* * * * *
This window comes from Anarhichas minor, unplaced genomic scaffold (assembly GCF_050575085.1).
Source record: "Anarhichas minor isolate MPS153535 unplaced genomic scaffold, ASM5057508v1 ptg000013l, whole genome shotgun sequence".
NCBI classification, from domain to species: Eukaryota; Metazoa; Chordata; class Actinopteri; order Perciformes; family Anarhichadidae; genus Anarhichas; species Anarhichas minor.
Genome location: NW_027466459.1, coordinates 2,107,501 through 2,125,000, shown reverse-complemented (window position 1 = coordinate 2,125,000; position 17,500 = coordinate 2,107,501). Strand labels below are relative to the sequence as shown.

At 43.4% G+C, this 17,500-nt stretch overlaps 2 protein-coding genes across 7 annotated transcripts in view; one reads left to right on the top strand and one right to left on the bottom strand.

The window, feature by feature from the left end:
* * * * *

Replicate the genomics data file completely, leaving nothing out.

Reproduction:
This window comes from Anarhichas minor, unplaced genomic scaffold (assembly GCF_050575085.1).
Source record: "Anarhichas minor isolate MPS153535 unplaced genomic scaffold, ASM5057508v1 ptg000013l, whole genome shotgun sequence".
NCBI classification, from domain to species: Eukaryota; Metazoa; Chordata; class Actinopteri; order Perciformes; family Anarhichadidae; genus Anarhichas; species Anarhichas minor.
Genome location: NW_027466459.1, coordinates 2,107,501 through 2,125,000, shown reverse-complemented (window position 1 = coordinate 2,125,000; position 17,500 = coordinate 2,107,501). Strand labels below are relative to the sequence as shown.

At 43.4% G+C, this 17,500-nt stretch overlaps 2 protein-coding genes across 7 annotated transcripts in view; one reads left to right on the top strand and one right to left on the bottom strand.

The window, feature by feature from the left end: